British Standards

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BSI Kitemark certification symbol

British Standards are the standards produced by BSI Group which is incorporated under a Royal Charter (and which is formally designated as the National Standards Body (NSB) for the UK).[1] The BSI Group produces British Standards under the authority of the Charter, which lays down as one of the BSI's objectives to:[2]

(2) Set up standards of quality for goods and services, and prepare and promote the general adoption of British Standards and schedules in connection therewith and from time to time to revise, alter and amend such standards and schedules as experience and circumstances require

—BSI Royal Charter, Faller and Graham[2]

Formally, as per the 2002 Memorandum of Understanding between the BSI and the United Kingdom Government, British Standards are defined as:

"British Standards" means formal consensus standards as set out in BS 0-1 paragraph 3.2 and based upon the principles of standardisation recognised inter alia in European standardisation policy.

—MEMORANDUM OF UNDERSTANDING

BETWEEN THE UNITED KINGDOM GOVERNMENT AND THE BRITISH STANDARDS INSTITUTION IN RESPECT OF ITS ACTIVITIES AS

THE UNITED KINGDOM'S NATIONAL STANDARDS BODY, United Kingdom Department for Business, Innovation, and Skills[3]

Products and services which BSI certifies as having met the requirements of specific standards within designated schemes are awarded the Kitemark.[4]

How British Standards are made[edit]

The BSI Group as a whole does not produce British Standards, as standards work within the BSI is decentralized. The governing Board of BSI establishes a Standards Board. The Standards Board does little apart from setting up Sector Boards (a Sector in BSI parlance being a field of standardization such as ICT, Quality, Agriculture, Manufacturing, or Fire). Each Sector Board in turn constitutes several Technical Committees. It is the Technical Committees that, formally, approve a British Standard, which is then presented to the Secretary of the supervisory Sector Board for endorsement of the fact that the Technical Committee has indeed completed a task for which it was constituted.[5]

The standards[edit]

The standards produced are titled British Standard XXXX[-P]:YYYY where XXXX is the number of the standard, P is the number of the part of the standard (where the standard is split into multiple parts) and YYYY is the year in which the standard came into effect. BSI Group currently has over 27,000 active standards. Products are commonly specified as meeting a particular British Standard, and in general this can be done without any certification or independent testing. The standard simply provides a shorthand way of claiming that certain specifications are met, while encouraging manufacturers to adhere to a common method for such a specification.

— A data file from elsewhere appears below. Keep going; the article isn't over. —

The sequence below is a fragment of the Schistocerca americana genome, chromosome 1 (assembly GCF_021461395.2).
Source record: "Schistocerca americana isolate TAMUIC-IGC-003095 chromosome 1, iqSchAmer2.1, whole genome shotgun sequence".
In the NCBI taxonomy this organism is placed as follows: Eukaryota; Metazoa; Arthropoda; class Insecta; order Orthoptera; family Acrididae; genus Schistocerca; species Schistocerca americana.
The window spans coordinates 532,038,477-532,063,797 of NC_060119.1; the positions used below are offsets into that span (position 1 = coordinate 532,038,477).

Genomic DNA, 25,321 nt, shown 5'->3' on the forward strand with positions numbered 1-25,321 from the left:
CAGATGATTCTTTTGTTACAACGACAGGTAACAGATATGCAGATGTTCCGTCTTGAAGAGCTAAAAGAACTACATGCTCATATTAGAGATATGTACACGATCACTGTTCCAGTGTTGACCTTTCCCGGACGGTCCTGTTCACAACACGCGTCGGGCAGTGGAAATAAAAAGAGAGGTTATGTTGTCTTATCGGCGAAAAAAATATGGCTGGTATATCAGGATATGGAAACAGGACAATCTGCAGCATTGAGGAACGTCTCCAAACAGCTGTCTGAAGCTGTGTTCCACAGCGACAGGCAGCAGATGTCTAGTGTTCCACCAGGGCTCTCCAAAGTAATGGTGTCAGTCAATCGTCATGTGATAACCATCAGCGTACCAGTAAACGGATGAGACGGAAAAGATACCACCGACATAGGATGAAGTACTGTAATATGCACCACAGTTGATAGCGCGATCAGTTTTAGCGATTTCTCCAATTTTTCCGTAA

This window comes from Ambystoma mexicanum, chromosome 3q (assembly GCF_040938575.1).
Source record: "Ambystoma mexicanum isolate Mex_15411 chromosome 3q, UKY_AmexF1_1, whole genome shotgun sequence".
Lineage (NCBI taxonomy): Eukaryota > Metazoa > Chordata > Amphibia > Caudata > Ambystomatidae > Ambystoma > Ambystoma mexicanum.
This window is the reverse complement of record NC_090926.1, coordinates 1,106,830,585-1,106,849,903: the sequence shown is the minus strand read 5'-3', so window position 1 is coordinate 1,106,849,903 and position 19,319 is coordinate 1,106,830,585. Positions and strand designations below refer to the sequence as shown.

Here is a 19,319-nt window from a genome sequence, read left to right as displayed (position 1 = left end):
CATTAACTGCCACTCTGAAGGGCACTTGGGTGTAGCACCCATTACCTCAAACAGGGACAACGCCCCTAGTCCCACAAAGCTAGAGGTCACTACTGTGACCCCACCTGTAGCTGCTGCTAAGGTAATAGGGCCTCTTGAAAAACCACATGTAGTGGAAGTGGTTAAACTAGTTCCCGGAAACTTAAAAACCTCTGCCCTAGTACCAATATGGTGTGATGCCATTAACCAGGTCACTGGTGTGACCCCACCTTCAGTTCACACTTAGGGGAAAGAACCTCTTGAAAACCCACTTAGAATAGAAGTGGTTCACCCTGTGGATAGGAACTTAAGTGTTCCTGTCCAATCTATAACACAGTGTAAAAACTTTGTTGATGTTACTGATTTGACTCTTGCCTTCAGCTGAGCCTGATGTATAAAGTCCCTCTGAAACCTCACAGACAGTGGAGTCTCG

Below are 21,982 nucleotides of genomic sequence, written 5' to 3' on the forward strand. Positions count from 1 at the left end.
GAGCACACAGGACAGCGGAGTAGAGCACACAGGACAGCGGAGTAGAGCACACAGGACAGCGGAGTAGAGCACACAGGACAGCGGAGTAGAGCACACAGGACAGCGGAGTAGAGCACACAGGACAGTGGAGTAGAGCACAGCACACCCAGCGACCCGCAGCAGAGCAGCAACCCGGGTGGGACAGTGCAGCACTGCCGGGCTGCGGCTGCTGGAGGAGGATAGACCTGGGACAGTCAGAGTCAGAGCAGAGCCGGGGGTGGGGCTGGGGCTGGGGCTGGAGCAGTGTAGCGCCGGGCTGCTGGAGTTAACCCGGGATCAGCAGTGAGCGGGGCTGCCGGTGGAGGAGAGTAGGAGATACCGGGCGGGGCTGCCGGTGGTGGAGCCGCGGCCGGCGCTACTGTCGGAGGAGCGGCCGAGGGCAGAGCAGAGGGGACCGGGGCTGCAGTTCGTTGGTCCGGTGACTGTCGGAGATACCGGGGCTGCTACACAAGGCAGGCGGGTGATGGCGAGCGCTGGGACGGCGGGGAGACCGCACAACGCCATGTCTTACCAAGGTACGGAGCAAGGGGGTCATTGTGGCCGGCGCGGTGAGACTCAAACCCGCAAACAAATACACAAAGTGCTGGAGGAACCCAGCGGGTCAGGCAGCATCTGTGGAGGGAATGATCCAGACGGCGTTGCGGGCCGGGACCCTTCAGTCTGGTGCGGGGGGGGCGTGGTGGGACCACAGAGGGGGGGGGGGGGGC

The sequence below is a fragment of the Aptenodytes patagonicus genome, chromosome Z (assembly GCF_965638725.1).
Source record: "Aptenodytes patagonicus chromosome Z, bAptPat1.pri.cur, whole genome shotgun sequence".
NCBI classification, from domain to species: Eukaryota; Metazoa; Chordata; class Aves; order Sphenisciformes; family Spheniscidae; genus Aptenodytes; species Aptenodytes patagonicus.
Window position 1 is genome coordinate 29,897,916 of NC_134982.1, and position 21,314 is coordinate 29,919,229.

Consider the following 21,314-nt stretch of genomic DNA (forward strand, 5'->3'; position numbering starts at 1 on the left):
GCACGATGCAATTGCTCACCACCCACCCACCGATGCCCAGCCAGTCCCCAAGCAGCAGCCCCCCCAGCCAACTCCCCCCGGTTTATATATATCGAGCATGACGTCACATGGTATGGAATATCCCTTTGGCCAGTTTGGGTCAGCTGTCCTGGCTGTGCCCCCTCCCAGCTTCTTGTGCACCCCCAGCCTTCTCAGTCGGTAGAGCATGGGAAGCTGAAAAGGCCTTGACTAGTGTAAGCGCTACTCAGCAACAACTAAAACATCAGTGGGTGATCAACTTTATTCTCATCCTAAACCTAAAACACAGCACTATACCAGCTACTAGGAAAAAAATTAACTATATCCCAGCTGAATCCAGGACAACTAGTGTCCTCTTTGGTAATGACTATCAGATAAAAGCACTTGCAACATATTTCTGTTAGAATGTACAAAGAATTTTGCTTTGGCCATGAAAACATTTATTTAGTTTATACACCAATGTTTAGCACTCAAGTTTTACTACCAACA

The Kitemark can be used to indicate certification by BSI, but only where a Kitemark scheme has been set up around a particular standard. It is mainly applicable to safety and quality management standards. There is a common misunderstanding that Kitemarks are necessary to prove compliance with any BS standard, but in general it is neither desirable nor possible that every standard be 'policed' in this way.

Following the move on harmonisation of the standard in Europe, some British Standards are gradually superseded or replaced by the relevant European Standards (EN).

Status of standards[edit]

Standards are continuously reviewed and developed and are periodically allocated one or more of the following status keywords.[6]

  • Confirmed - the standard has been reviewed and confirmed as being current.
  • Current - the document is the current, most recently published one available.
  • Draft for public comment/DPC - a national stage in the development of a standard, where wider consultation is sought within the UK.
  • Obsolescent - indicating by amendment that the standard is not recommended for use for new equipment, but needs to be retained to provide for the servicing of equipment that is expected to have a long working life, or due to legislative issues.
  • Partially replaced - the standard has been partially replaced by one or more other standards.
  • Proposed for confirmation - the standard is being reviewed and it has been proposed that it is confirmed as the current standard.
  • Proposed for obsolescence - the standard is being reviewed and it has been proposed that it is made obsolescent.
  • Proposed for withdrawal - the standard is being reviewed and it has been proposed that it is withdrawn.
  • Revised - the standard has been revised.
  • Superseded - the standard has been replaced by one or more other standards.
  • Under review - the standard is under review.
  • Withdrawn - the document is no longer current and has been withdrawn.
  • Work in hand - there is work being undertaken on the standard and there may be a related draft for public comment available.

History[edit]

BSI Group began in 1901 as the Engineering Standards Committee, led by James Mansergh, to standardise the number and type of steel sections, in order to make British manufacturers more efficient and competitive.

Over time the standards developed to cover many aspects of tangible engineering, and then engineering methodologies including quality systems, safety and security.